Daisy's modified milk proves divisive

By Jamie Morton

AgResearch scientists have bred Daisy, the first cow in the world to produce high protein milk that may be hypo-allergenic. Photo / Supplied
AgResearch scientists have bred Daisy, the first cow in the world to produce high protein milk that may be hypo-allergenic. Photo / Supplied

AgResearch scientists have bred Daisy, the first cow in the world to produce high protein milk that may be hypo-allergenic.

AgResearch scientists who may have produced a world-first in genetic modification - the possibility of hypo-allergenic cow's milk - want New Zealand to benefit from their findings.

While some scientists have hailed the discovery as a breakthrough, anti-GM groups have called early results taken from a genetically modified cow as a worrying development.

Its developers have been cautious not to speculate over the research's commercial potential, describing it only as a science discovery whose applications could be several years away from being understood.

The team had sought to find if they could produce milk which contained less beta-lactoglobulin (BLG) - a milk whey protein known to be allergenic.

A large proportion of the 2 to 3 per cent of infants who were allergic to cow's milk had a BLG intolerance, said Dr Stefan Wagner, one of the paper's lead authors.

The scientists first tested the process in a mouse model engineered to produce the sheep form of BLG protein in mouse milk. Using a technique called RNA interference, two microRNAs were then introduced into the mouse to knock down the expression of the sheep BLG protein - resulting in a 96 per cent reduction in the sheep BLG protein in mouse milk.

Next, they produced Daisy, a female calf genetically engineered to express the same two microRNAs but also targeting the BLG protein that is a normal constituent in cow's milk.

The resulting milk collected from Daisy had no detectable BLG protein and, unexpectedly, also had more than twice the level of the casein proteins that also normally occur in cow's milk.

"We now want to breed from Daisy and determine the milk composition and yield from a natural lactation," Dr Wagner said.

AgResearch believed the basic process of using designer microRNAs to target other genes could provide an efficient tool to change additional livestock traits, such as producing animals with enhanced disease resistance or improved lactation performance.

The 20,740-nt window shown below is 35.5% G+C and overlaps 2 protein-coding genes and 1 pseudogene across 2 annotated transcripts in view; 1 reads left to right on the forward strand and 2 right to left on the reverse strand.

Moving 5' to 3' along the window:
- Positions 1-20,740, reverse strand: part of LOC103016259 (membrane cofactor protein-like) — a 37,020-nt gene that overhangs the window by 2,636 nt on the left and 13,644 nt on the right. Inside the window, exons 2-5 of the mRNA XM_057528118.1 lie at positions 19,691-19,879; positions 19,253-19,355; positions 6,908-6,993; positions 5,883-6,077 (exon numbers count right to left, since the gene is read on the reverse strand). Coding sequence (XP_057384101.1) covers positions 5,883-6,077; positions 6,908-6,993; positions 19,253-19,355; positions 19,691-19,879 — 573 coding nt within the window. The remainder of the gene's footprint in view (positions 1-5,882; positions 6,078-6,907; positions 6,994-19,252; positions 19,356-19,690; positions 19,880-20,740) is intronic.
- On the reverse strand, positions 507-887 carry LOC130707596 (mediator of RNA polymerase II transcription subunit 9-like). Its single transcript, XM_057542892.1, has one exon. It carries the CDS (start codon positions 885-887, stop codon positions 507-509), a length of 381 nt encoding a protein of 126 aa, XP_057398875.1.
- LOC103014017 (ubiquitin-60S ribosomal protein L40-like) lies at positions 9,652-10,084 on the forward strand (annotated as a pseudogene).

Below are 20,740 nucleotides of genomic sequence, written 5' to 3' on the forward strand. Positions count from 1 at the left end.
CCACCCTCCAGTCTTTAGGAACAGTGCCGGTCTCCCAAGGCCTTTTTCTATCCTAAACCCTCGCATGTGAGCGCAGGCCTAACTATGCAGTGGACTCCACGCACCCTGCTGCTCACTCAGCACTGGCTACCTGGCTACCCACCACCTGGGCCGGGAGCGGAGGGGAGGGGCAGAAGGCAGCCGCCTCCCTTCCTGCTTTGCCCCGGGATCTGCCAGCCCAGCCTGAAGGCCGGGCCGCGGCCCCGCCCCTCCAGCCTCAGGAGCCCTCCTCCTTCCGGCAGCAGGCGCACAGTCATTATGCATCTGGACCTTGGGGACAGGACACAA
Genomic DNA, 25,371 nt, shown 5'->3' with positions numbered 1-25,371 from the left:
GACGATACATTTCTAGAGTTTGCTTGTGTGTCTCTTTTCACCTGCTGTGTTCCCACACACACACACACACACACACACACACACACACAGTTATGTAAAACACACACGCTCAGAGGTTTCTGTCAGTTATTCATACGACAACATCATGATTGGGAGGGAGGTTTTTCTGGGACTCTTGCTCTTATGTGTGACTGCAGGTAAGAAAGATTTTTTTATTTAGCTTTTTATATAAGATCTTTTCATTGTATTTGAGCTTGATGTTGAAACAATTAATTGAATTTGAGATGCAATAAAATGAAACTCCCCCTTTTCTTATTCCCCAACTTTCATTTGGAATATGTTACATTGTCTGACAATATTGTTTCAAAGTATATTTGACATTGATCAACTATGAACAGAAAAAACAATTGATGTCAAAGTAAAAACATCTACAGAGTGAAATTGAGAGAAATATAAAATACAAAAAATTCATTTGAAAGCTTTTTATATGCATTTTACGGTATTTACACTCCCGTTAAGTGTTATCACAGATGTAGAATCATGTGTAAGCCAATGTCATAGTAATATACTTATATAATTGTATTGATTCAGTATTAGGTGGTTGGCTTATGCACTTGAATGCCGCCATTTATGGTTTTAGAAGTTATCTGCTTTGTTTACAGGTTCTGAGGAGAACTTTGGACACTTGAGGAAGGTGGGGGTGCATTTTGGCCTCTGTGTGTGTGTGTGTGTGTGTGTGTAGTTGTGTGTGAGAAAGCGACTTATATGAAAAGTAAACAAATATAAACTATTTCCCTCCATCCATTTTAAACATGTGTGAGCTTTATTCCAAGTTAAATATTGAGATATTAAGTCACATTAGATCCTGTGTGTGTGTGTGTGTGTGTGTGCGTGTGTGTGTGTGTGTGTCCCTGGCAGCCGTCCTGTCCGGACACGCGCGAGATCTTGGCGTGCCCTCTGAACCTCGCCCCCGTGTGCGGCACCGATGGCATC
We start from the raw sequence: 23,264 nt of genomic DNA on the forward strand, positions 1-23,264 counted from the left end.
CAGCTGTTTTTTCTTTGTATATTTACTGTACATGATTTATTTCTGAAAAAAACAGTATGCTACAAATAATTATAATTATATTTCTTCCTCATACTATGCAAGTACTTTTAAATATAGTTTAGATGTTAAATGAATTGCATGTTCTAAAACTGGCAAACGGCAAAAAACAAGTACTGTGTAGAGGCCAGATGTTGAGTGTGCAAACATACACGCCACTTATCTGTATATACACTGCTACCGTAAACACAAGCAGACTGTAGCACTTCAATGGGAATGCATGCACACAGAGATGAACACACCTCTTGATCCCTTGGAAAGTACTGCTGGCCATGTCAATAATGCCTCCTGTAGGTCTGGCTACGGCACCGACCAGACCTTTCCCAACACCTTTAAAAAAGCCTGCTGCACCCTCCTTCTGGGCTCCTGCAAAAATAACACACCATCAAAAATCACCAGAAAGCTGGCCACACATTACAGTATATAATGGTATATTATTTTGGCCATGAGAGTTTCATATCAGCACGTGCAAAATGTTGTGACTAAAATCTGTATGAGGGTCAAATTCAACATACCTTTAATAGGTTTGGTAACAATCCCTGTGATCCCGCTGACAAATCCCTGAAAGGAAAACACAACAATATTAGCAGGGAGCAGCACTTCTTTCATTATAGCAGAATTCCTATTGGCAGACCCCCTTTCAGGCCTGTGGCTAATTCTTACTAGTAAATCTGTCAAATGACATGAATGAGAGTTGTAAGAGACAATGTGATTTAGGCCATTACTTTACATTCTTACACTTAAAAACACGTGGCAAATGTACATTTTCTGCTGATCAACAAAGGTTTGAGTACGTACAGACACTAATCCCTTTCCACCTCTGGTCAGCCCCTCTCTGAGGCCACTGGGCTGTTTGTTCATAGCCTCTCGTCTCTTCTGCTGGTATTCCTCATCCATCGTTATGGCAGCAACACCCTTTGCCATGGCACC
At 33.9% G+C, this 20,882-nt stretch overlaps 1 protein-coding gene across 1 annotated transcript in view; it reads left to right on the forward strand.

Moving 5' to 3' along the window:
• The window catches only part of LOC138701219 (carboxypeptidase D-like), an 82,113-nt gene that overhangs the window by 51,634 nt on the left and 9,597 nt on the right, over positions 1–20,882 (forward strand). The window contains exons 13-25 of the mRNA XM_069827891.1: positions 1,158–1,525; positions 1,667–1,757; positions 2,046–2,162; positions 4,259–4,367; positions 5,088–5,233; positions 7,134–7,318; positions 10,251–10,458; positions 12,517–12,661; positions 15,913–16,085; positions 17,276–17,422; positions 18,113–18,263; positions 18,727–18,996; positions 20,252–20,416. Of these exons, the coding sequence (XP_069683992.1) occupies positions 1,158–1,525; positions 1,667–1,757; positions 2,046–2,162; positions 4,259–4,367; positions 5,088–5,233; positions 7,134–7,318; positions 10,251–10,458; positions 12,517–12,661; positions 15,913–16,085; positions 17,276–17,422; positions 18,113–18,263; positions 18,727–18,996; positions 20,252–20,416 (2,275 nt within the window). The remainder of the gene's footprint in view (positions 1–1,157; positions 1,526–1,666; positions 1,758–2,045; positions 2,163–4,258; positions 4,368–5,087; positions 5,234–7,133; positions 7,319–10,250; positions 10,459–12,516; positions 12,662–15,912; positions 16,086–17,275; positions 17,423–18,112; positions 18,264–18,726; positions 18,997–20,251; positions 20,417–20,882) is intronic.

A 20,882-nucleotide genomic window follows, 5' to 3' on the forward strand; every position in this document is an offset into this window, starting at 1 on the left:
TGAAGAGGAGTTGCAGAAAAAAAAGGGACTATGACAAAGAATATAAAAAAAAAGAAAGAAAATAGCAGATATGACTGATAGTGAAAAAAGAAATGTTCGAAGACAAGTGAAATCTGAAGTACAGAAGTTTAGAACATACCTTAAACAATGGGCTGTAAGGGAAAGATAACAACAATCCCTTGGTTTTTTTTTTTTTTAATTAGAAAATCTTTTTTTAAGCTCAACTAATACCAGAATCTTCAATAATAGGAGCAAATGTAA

Dr Wagner and the institute's research director Dr Warren McNabb were reluctant to discuss what possible profits the discovery could bring when pressed by media, emphasising the research was in its early stages.

They noted New Zealand had strict regulations which meant the milk could not be commercially produced or consumed.

But Dr McNabb said: "We wouldn't knowingly want to do something which might produce a competitive advantage to dairy organisations that are not New Zealand-based."

Graeme Peters, of industry group Agcarm, said the research highlighted why New Zealand had to "free up the shackles" around GM food.

But a study this year by the Sustainability Council claimed it was not laws but resistance from food producers and consumers that was holding GM food back.

Greens MP Steffan Browning believed AgResearch's findings would only cause harm to the image of New Zealand and its $10 billion a year dairy industry.

"This is just them trying to push GE into New Zealand and trying to substantiate a huge waste of money."

GE Free NZ - which described the experiment as "the worst type of animal cruelty" - saw BLG as an "essential part of milk" and blamed breakdown products for causing allergies.

Long-term benefits of BLG milk

What was the breakthrough?
AgResearch has genetically engineered a cow which may be the first in the world to produce hypo-allergenic high-protein milk. Its research team aimed to produce milk which contained less of the beta-lactoglobulin (BLG) milk protein, not present in human milk, which is allergenic. Two to three per cent of infants are allergic to cows' milk, and BLG allergies comprise a large part of that percentage. AgResearch said the work could have longer-term benefits to understanding and combating allergies to dairy products.

And the reaction?
Some scientists have hailed AgResearch, but one noted that less BLG in milk protein could not guarantee it being completely hypo-allergenic. GE Free NZ has however called the study a "frightening development" and accused AgResearch of animal cruelty.
It claims BLG is an essential part of milk but is "destroyed" by pasteurisation and breakdown products can cause allergies. The Green Party felt the announcement will damage New Zealand's clean green brand.

Could it end up in our shops?
Not at the moment. The work is in the discovery phase with more work needed and under New Zealand's current GM regulations it can't be consumed or produced commercially. Partly for this reason, AgResearch can't talk about the commercial potential it has for New Zealand.

- NZ Herald

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